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Tuesday, August 21, 2012

  • Todd Akin’s "Legitimate Rape" Comment Sheds Light on Paul Ryan’s Extreme Stance on Abortion


    Republicans are mounting increasing pressure on Missouri Rep. Todd Akin to end his bid to unseat Democratic Senator Claire McCaskill after he claimed that women’s bodies can prevent pregnancies in cases of what he called "legitimate rape," a comment he later apologized for. The controversy is spilling in the presidential race due to Akin’s close ties to Mitt Romney’s running mate, Paul Ryan. In 2011, Ryan and Akin co-sponsored the No Taxpayer Funding for Abortion Act, which attempted to redefine rape by introducing the term "forcible rape." We speak to Michelle Goldberg, senior writer for Newsweek/The Daily Beast. Her latest article is titled "Todd Akin’s Rape Comment Was Bad, but His Abortion Views Are Much Worse." [includes rush transcript]

  • The Invisible Wounds of War: Number of Soldiers Committing Suicide Reaches Record High


    The month of July set a record high for the number of suicides in the U.S. military. An Army report reveals a total of 38 troops committed suicide last month, including 26 active-duty soldiers and 12 Army National Guard or reserve members — more soldiers than were killed on the battlefield. The reasons for the increase in suicides are not fully understood. Among explanations, studies point to combat exposure, post-traumatic stress, misuse of prescription medications and personal financial problems. Army data suggest soldiers with multiple combat tours are at greater risk of committing suicide. Defense Secretary Leon Panetta addressed the issue in June at the annual conference on suicide prevention in the military, saying, "Despite the increased efforts, the increased attention, the trends continue to move in a troubling and tragic direction." We speak with Marguerite Guzmán Bouvard, whose new book is called "The Invisible Wounds of War: Coming Home from Iraq and Afghanistan." [includes rush transcript]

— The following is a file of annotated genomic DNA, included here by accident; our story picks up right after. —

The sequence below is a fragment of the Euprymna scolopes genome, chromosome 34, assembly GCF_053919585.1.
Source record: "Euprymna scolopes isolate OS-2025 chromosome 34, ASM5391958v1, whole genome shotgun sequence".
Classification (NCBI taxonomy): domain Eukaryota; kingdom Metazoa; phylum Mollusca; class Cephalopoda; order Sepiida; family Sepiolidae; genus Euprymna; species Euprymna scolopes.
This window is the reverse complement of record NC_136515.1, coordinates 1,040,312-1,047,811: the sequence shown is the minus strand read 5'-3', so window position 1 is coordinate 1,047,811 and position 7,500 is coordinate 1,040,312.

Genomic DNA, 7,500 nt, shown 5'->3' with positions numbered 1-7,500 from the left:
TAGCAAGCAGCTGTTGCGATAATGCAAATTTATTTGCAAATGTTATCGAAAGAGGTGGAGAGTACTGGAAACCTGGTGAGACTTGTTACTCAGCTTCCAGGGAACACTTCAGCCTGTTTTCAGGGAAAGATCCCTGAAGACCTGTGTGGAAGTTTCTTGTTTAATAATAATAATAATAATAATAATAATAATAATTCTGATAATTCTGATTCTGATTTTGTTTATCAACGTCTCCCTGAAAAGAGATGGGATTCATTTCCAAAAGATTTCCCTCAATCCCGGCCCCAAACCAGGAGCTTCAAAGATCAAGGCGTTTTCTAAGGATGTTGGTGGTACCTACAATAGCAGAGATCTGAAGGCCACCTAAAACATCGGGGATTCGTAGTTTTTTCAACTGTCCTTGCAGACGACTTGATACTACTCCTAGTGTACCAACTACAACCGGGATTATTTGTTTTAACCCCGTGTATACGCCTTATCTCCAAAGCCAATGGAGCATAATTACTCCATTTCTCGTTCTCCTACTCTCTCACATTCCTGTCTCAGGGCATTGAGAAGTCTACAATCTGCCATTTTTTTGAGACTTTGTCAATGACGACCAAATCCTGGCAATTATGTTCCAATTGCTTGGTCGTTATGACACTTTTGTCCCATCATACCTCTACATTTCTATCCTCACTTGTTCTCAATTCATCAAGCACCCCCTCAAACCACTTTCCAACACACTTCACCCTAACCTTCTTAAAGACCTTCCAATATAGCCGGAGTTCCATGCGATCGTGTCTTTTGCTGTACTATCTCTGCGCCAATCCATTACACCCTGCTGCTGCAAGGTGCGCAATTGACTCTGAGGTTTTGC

• Massacre in South Africa: Police Defend Killing of 34 Striking Workers at Platinum Mine


    South African police shot dead 34 striking workers at platinum mine last week, setting off a wave of protests. In what has been described as "South Africa’s first post-apartheid massacre," the miners were killed after demanding more pay and walking off the job at the Marikana mine, the world’s third largest producer of platinum. South Africa’s national police chief Riah Phiyega is drawing public outrage for defending her officers. She said, "It was the right thing to do" though “we are sorry that lives were lost.” For more, we’re joined by Gavin Capps, a member of the group "Land Reform and Democracy in South Africa" at the University of Cape Town in South Africa. [includes rush transcript]